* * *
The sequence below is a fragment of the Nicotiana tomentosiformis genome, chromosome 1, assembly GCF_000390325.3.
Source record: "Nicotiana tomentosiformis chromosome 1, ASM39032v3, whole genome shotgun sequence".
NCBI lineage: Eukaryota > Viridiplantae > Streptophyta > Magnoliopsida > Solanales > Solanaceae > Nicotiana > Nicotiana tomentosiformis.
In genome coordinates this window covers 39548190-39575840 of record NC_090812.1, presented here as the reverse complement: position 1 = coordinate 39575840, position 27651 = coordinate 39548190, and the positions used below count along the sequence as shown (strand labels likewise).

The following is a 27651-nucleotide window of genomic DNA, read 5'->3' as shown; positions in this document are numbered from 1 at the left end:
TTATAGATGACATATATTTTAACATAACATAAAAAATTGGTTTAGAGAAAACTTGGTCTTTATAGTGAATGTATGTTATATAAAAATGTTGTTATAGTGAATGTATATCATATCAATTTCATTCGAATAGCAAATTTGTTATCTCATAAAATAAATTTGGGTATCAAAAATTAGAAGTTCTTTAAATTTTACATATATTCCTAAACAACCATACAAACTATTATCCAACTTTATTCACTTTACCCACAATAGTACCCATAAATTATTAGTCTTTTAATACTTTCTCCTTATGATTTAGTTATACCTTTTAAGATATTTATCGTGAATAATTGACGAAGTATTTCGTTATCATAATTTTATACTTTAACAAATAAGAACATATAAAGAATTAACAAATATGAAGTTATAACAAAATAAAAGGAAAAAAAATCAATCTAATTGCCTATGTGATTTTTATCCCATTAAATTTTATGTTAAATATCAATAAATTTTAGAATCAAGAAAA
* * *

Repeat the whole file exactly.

The sequence below is a fragment of the Nicotiana tomentosiformis genome, chromosome 1, assembly GCF_000390325.3.
Source record: "Nicotiana tomentosiformis chromosome 1, ASM39032v3, whole genome shotgun sequence".
NCBI lineage: Eukaryota > Viridiplantae > Streptophyta > Magnoliopsida > Solanales > Solanaceae > Nicotiana > Nicotiana tomentosiformis.
In genome coordinates this window covers 39548190-39575840 of record NC_090812.1, presented here as the reverse complement: position 1 = coordinate 39575840, position 27651 = coordinate 39548190, and the positions used below count along the sequence as shown (strand labels likewise).

The following is a 27651-nucleotide window of genomic DNA, read 5'->3' as shown; positions in this document are numbered from 1 at the left end:
TTATAGATGACATATATTTTAACATAACATAAAAAATTGGTTTAGAGAAAACTTGGTCTTTATAGTGAATGTATGTTATATAAAAATGTTGTTATAGTGAATGTATATCATATCAATTTCATTCGAATAGCAAATTTGTTATCTCATAAAATAAATTTGGGTATCAAAAATTAGAAGTTCTTTAAATTTTACATATATTCCTAAACAACCATACAAACTATTATCCAACTTTATTCACTTTACCCACAATAGTACCCATAAATTATTAGTCTTTTAATACTTTCTCCTTATGATTTAGTTATACCTTTTAAGATATTTATCGTGAATAATTGACGAAGTATTTCGTTATCATAATTTTATACTTTAACAAATAAGAACATATAAAGAATTAACAAATATGAAGTTATAACAAAATAAAAGGAAAAAAAATCAATCTAATTGCCTATGTGATTTTTATCCCATTAAATTTTATGTTAAATATCAATAAATTTTAGAATCAAGAAAA